Capt. David Bird took the stage Saturday at Texas Woman's University, greeting the assembled guardsmen.
"Good afternoon, Rawhide construction company," Bird said to the men and women of the Texas Army National Guard's 236th Engineer Company.
"Good afternoon, sir," they replied in unison.
On the eve of their deployment to Wisconsin, the men and women of Bird's unit gathered for a deployment ceremony in their honor. The company will spend a couple months at Fort McCoy in Wisconsin before heading to Afghanistan, where the guardsmen will construct buildings on military bases. The company is made up of carpenters, plumbers and electricians.
Bird told the estimated 900 to 1,000 people attending the event at TWU's Kitty Magee Arena that the men and women are from all over Texas - from the Dallas-Fort Worth area to Abilene to Houston. They range in age from 18 to 60. Some have had additions to their families, while others are dealing with losses. Some are leaving school, while others are leaving work.
But they all have one thing in common: "You all showed up," he said.
Bird told the company that it's going to "a part of the world that doesn't understand us" to build not only structures but relationships, as well.
"I can make no promises to you and your families but this: I will do everything in my power to take care of you and to take care of your families."
Others who addressed the troops were TWU Chancellor and President Ann Stuart and Denton City Council member Kevin Roden, as well as Brig. Gen. Lester Simpson, who recently returned from a tour of duty overseas.
"Afghanistan is a harsh country," he told the troops, adding that their training would help them through that.
Simpson told them to rely on their training and one another.
"Most importantly, go over there and do what you're trained to do and you'll do well," he said.
Virgil Aldag, the chaplain who gave the opening and closing prayer, ended the ceremony by adapting a quote from Ronald Reagan. "Some people wonder all their lives if they made a difference," he said. "The men and women of the 236th and their families don't have that problem."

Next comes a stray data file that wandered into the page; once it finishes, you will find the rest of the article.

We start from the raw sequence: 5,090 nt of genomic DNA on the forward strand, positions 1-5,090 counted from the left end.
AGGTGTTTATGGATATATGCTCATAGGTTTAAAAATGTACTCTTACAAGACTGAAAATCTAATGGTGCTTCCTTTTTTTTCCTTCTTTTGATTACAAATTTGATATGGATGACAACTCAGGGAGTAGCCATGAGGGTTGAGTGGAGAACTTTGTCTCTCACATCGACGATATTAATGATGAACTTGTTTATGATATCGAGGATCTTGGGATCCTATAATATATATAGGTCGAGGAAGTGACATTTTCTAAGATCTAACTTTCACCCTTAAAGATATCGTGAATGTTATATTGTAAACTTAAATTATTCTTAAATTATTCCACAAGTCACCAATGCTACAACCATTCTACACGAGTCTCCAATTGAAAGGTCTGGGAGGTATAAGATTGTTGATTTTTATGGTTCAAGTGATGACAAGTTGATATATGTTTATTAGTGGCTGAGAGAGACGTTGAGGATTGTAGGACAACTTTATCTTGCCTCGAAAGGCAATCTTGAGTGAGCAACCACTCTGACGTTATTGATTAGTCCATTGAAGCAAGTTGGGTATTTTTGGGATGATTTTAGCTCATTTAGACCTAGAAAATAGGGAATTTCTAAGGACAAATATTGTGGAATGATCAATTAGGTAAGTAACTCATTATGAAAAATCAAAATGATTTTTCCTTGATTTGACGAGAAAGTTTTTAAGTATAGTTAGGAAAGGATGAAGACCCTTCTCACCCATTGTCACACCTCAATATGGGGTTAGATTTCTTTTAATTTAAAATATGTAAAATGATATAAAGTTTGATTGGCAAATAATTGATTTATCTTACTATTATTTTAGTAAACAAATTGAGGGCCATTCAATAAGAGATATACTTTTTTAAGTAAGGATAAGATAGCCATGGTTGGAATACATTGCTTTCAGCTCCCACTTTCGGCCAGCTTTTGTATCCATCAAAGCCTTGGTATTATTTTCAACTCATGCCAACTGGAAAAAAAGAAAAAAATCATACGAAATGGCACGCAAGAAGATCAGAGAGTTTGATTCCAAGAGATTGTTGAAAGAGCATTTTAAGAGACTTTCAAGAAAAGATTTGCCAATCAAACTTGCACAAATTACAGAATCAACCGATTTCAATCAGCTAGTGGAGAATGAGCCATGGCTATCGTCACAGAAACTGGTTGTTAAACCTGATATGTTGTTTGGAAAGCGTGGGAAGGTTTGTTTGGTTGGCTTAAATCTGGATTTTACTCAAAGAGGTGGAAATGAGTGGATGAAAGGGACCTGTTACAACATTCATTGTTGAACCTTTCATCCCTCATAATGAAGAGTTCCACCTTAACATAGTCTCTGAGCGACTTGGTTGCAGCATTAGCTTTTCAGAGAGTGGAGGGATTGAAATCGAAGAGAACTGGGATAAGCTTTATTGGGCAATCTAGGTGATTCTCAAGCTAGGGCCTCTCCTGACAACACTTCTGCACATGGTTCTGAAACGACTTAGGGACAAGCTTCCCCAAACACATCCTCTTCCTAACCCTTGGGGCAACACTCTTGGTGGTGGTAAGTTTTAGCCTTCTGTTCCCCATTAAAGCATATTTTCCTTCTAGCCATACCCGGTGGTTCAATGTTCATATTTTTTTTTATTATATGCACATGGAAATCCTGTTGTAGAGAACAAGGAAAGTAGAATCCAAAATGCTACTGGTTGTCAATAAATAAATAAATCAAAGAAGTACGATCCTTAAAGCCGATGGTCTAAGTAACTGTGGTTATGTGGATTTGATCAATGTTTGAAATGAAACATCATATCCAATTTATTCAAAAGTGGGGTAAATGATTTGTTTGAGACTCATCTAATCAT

Aldag said Reagan didn't know the men and women serving the country today, but "I think he would agree."
Many local organizations pitched in to help make the mobilization ceremony possible, including Vietnam Veterans of America, Veterans of Foreign Wars of the United States and the American Legion.
"All these veterans in the area have been so helpful," said Amy O'Keefe, TWU director of commuter and non-traditional student services.
A local Boy Scouts group helped put up flags outside Pioneer Hall, and members of Guyer High School's Junior ROTC presented the colors. Cadet Col. Danielle Sweatmon, a senior at Guyer, said she enjoys presenting the colors because of the respect she and the other JROTC members are shown during the ceremony.
After the ceremony, the departing company gathered for a reception with their families and friends.
Tawana Dreyer of Wills Point came to the mobilization ceremony to show her support.
Her husband is in the Army and served with some of the 236th Engineers.
"It's just kind of the way it works," she said. "We try to show support any way we can."
Dreyer, the mother of three children, knows what it's like for the family members left behind.
"It's hard because it put me in a single-parent role," she said.
She relies on her Family Readiness Group for support. For families, the key to making it through a deployment is having a good support group, she said.
Spc. Henry Reid, who's about to depart on his second tour of duty, plans to spend as much time as he can with his family before he deploys.
"Pretty much have as much fun as I can with them," he said.
His wife, Tera, said she's sad he'll be leaving.
"But," she added, "I know what he signed up for."
RACHEL MEHLHAFF can be reached at 940-566-6889. Her e-mail address is firstname.lastname@example.org.